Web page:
The Obama administration, including the president, was often criticized for seeming to acquiesce to a “new normal” reality of economic stagnation. That seems to be what President Trump was referring to during his SOTU address when he said, “In just three short years, we have shattered the mentality of American decline, and we have rejected the downsizing of America’s destiny.”
But there’s scant evidence the American economy has launched into a significantly higher growth trajectory. The final three years of the Obama presidency saw real GDP growth average 2.3 percent a year vs. 2.5 percent during Trump’s first three years. And four of the past five quarters have seen annualized GDP growth of 2.1 percent or less. And as for 2020? About the same. Goldman Sachs, for instance, looks for growth of about 2.2 percent — assuming we’re done trade–warring for a while.
That forecast shouldn’t be too surprising. As an Obama White House economist wrote back in 2013: “In the 21st Century, real GDP growth in the United States is likely to be permanently slower than it was in earlier eras because of a slowdown in labor force growth initially due to the retirement of the post-World War II baby boom generation, and later due to a decline in the growth of the working age population.” It’s a statement that describes what this CBO chart illustrates:
Without much faster productivity growth, even a Two Percent Economy will be tough to achieve consistently. That demographic reality is also part of the slow-growth thesis put forward in Fully Grown: Why a Stagnant Economy Is a Sign of Success by University of Houston economist Dietrich Vollrath. As summed by John Cassidy in The New Yorker:
As countries like the United States have become richer and richer, Vollrath points out, their inhabitants have chosen to spend less time at work and to have smaller families—the result of higher wages and the advent of contraceptive pills. G.D.P. growth slows when the growth of the labor force declines. But this isn’t any sort of failure, in Vollrath’s view: it reflects “the advance of women’s rights and economic success.”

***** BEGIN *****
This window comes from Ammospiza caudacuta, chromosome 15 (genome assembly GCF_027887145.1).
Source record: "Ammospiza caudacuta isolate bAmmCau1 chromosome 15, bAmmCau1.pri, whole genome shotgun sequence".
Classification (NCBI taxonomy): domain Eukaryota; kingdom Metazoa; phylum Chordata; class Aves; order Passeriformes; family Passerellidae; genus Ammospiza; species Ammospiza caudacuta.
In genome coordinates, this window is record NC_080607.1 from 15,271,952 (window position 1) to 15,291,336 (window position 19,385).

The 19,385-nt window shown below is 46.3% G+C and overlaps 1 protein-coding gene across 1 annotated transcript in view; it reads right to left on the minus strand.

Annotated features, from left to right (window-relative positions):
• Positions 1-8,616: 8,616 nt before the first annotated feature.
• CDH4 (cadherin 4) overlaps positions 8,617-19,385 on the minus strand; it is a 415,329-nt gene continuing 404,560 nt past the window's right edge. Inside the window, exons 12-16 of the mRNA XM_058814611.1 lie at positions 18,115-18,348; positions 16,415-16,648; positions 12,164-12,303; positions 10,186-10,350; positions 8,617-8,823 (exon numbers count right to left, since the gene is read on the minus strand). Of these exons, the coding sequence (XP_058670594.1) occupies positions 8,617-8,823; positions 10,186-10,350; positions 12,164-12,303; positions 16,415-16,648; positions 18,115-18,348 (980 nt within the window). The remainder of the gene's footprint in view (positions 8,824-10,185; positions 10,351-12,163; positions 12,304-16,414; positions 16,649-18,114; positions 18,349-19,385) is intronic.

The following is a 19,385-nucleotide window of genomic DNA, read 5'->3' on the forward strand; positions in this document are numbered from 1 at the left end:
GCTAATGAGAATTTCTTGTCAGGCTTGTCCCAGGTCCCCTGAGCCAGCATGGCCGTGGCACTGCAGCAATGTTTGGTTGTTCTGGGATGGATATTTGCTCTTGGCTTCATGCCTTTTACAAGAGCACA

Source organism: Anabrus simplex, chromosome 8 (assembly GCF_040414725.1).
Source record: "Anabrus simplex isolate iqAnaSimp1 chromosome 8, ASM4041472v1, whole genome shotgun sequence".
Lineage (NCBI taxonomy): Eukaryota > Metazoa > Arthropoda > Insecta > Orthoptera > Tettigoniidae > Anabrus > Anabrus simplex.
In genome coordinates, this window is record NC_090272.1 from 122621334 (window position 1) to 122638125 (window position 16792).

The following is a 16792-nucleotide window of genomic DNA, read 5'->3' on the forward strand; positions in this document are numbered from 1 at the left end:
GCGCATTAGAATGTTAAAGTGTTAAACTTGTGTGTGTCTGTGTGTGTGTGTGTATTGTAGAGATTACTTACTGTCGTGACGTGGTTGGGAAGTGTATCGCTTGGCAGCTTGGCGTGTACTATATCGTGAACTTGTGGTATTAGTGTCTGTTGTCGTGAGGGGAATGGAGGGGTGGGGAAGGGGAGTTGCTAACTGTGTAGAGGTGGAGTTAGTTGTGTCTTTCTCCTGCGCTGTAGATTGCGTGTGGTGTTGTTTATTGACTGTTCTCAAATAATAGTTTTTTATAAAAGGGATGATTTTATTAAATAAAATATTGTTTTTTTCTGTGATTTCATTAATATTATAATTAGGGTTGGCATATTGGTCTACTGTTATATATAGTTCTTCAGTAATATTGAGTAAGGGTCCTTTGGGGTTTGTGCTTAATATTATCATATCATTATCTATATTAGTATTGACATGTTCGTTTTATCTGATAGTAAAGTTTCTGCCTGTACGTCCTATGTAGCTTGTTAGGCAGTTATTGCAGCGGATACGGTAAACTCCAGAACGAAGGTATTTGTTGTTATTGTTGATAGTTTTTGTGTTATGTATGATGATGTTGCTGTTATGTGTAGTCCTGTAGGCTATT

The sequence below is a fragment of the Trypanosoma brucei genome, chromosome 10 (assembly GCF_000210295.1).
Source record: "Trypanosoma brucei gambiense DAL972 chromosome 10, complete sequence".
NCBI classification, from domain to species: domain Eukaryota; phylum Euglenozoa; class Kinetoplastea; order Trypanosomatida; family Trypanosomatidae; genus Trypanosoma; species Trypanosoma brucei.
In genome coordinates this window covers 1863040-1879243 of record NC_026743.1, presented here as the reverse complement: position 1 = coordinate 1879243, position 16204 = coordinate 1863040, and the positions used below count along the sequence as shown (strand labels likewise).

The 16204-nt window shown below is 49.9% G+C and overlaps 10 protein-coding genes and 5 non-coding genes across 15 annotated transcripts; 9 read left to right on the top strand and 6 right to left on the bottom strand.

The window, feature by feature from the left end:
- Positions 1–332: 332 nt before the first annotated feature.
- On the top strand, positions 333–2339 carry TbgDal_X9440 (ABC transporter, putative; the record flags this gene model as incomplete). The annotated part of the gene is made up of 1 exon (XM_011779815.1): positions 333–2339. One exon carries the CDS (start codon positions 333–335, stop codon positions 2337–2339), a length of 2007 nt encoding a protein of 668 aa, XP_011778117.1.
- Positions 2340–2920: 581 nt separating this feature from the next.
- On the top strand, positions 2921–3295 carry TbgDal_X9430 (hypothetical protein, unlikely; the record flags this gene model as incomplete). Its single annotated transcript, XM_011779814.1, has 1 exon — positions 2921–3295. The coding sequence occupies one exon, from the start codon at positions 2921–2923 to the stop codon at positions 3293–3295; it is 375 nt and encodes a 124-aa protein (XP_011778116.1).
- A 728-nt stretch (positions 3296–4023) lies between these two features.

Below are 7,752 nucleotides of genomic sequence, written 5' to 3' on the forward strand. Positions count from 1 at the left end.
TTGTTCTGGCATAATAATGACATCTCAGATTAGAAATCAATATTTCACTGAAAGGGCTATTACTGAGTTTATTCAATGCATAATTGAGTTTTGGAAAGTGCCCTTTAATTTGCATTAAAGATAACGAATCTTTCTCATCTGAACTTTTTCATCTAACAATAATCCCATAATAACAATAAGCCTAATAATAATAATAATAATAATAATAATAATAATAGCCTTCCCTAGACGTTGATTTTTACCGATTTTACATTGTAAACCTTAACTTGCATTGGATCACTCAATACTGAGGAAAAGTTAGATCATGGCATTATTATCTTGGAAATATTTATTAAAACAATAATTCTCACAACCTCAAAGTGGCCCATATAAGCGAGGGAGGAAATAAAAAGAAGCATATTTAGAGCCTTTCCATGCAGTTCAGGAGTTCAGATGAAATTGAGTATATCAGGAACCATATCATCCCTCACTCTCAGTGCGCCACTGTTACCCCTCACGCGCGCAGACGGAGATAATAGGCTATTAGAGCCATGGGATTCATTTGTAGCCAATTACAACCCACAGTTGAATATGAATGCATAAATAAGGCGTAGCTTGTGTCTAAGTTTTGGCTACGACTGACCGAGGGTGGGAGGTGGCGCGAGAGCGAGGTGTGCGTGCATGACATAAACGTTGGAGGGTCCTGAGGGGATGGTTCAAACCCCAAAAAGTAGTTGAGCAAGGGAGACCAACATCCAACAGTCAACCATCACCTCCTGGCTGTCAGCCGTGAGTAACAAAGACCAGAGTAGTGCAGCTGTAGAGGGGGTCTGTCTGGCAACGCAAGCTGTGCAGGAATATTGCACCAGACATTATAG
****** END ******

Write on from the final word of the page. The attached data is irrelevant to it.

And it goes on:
Fine. But what about that other bit, productivity — can we do better? The Trump tax cuts were supposed to help by boosting investment. And perhaps with less trade war uncertainty for business they will. Productivity might also get a boost as technologies like AI and robotics continue to advance and we figure out how to best use them.
I would urge policymakers unwilling to accept two percent growth as far as the eye can see to check out two papers. First, “Digital Abundance and Scarce Genius: Implications for Wages, Interest Rates, and Growth” by Seth Benzell and Erik Brynjolfsson. The researchers suggest the scarcity of highly skilled “superstars” could be one factor limiting economic growth from “dramatic advances in digital technologies.” As a fix, they encourage high-skill immigration, the teaching of creative skills in education, and widen access to top universities.” Then there’s “A Toolkit of Policies to Promote Innovation” by economists Nicholas Bloom, John Van Reenen, and Heidi Williams who evaluate a variety of innovation policies. From the paper:
In the short run, research and development tax credits and direct public funding seem the most effective, whereas increasing the supply of human capital (for example, through expanding university admissions in the areas of science, technology, engineering, and mathematics) is more effective in the long run. Encouraging skilled immigration has big effects even in the short run. Competition and open trade policies probably have benefits that are more modest for innovation, but they are cheap in financial terms and so also score highly.
This article by James Pethokoukis first appeared at AEIdeas.